Anyway, the series went through kind of a “dark” period somewhere in the middle of the alphabet, when we learned a whole bunch about Kinsey’s childhood and past history. The last few, though, have reverted back to a lighter feel, and S in particular has virtually no detours into Kinsey’s personal life at all. It’s not bad, necessarily (though I sorely missed visiting with her octogenarian landlord Henry).

Overall, I’d say if you’ve read and enjoyed the previous vowels and consonants in the series, you’ll probably enjoy this one as well. I don’t think this one will inspire many newcomers to start all over back at A, though.

REVIEW: Lord John and the Private Matter

book cover of Lord John and the Private MatterThis book is an outlier of sorts in Diana Gabaldon‘s Outlander series. Rather than focusing on the main characters of the series, Jamie and Claire Fraser, this book concentrates on Lord John Grey, a secondary character first introduced in Dragonfly in Amber, the second book in the Outlander series. Lord John is a British soldier who despite finding himself on the opposite side of the Jacobite uprising from Jamie, nonetheless falls in love with him.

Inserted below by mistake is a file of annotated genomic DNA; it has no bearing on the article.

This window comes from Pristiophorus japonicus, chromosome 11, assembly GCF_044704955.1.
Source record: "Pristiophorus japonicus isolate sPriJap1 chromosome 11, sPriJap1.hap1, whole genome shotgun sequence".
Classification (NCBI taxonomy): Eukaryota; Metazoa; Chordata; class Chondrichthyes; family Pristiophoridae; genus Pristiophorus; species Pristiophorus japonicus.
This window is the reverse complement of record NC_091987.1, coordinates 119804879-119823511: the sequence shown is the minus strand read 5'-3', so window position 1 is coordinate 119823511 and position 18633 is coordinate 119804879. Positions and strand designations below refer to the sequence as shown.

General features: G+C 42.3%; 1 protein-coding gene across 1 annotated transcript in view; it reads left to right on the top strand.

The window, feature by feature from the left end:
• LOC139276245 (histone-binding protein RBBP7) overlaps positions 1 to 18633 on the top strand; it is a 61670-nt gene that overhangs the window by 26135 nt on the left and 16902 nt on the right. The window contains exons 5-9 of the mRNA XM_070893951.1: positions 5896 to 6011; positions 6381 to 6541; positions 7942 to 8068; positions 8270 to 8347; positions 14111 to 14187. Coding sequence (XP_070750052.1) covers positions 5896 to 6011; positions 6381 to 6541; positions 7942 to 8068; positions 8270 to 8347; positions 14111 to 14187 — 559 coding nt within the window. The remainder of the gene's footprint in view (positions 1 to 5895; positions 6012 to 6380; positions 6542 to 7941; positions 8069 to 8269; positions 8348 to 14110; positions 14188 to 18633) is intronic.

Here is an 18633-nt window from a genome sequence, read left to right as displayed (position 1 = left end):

None of that really matters in this book, however, which has only a scattered handful of references to Jamie. The book concerns Lord Grey’s turns as amateur detective, as he tries to figure out who killed a sergeant from his regiment, who may or may not have been a spy.

If you enjoyed Lord Grey’s appearances in the Outlander series, you probably will enjoy this book. The character stays true to his previous appearances, and it’s interesting to learn more about him than we know from the Outlander books. But I really only read the Outlander books for Jamie, and his absence here made this an enjoyable but forgettable diversion for an evening. Hey, I’ve read worse …